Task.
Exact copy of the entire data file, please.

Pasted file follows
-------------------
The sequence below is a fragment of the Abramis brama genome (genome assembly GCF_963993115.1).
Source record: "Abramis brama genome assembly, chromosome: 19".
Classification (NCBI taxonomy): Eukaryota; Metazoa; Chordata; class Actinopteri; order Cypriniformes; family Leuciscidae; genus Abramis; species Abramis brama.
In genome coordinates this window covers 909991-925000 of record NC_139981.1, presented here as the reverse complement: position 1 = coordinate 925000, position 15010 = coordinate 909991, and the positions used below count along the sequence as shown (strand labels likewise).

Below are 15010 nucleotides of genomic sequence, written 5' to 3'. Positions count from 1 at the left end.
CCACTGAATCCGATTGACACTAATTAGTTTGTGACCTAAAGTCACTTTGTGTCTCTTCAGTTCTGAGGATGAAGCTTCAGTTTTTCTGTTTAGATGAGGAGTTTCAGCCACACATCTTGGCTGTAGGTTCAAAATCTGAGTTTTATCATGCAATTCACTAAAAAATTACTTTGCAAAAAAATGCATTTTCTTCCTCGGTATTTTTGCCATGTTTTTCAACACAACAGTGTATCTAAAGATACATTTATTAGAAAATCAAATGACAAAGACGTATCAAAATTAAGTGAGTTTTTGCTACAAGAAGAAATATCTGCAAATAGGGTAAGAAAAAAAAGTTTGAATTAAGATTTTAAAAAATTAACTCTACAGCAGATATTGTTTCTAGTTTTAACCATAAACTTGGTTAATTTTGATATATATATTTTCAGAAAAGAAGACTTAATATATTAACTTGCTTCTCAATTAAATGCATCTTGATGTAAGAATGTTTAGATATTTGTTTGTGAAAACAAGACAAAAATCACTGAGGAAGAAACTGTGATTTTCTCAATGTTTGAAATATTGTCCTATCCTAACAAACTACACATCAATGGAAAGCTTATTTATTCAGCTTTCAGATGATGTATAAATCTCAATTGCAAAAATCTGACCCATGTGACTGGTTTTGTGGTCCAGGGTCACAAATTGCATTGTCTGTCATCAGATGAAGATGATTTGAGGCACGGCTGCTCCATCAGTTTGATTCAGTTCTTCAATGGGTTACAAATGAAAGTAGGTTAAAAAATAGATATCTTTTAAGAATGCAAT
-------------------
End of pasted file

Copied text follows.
The sequence below is a fragment of the Abramis brama genome (genome assembly GCF_963993115.1).
Source record: "Abramis brama genome assembly, chromosome: 19".
Classification (NCBI taxonomy): Eukaryota; Metazoa; Chordata; class Actinopteri; order Cypriniformes; family Leuciscidae; genus Abramis; species Abramis brama.
In genome coordinates this window covers 909991-925000 of record NC_139981.1, presented here as the reverse complement: position 1 = coordinate 925000, position 15010 = coordinate 909991, and the positions used below count along the sequence as shown (strand labels likewise).

Below are 15010 nucleotides of genomic sequence, written 5' to 3'. Positions count from 1 at the left end.
CCACTGAATCCGATTGACACTAATTAGTTTGTGACCTAAAGTCACTTTGTGTCTCTTCAGTTCTGAGGATGAAGCTTCAGTTTTTCTGTTTAGATGAGGAGTTTCAGCCACACATCTTGGCTGTAGGTTCAAAATCTGAGTTTTATCATGCAATTCACTAAAAAATTACTTTGCAAAAAAATGCATTTTCTTCCTCGGTATTTTTGCCATGTTTTTCAACACAACAGTGTATCTAAAGATACATTTATTAGAAAATCAAATGACAAAGACGTATCAAAATTAAGTGAGTTTTTGCTACAAGAAGAAATATCTGCAAATAGGGTAAGAAAAAAAAGTTTGAATTAAGATTTTAAAAAATTAACTCTACAGCAGATATTGTTTCTAGTTTTAACCATAAACTTGGTTAATTTTGATATATATATTTTCAGAAAAGAAGACTTAATATATTAACTTGCTTCTCAATTAAATGCATCTTGATGTAAGAATGTTTAGATATTTGTTTGTGAAAACAAGACAAAAATCACTGAGGAAGAAACTGTGATTTTCTCAATGTTTGAAATATTGTCCTATCCTAACAAACTACACATCAATGGAAAGCTTATTTATTCAGCTTTCAGATGATGTATAAATCTCAATTGCAAAAATCTGACCCATGTGACTGGTTTTGTGGTCCAGGGTCACAAATTGCATTGTCTGTCATCAGATGAAGATGATTTGAGGCACGGCTGCTCCATCAGTTTGATTCAGTTCTTCAATGGGTTACAAATGAAAGTAGGTTAAAAAATAGATATCTTTTAAGAATGCAAT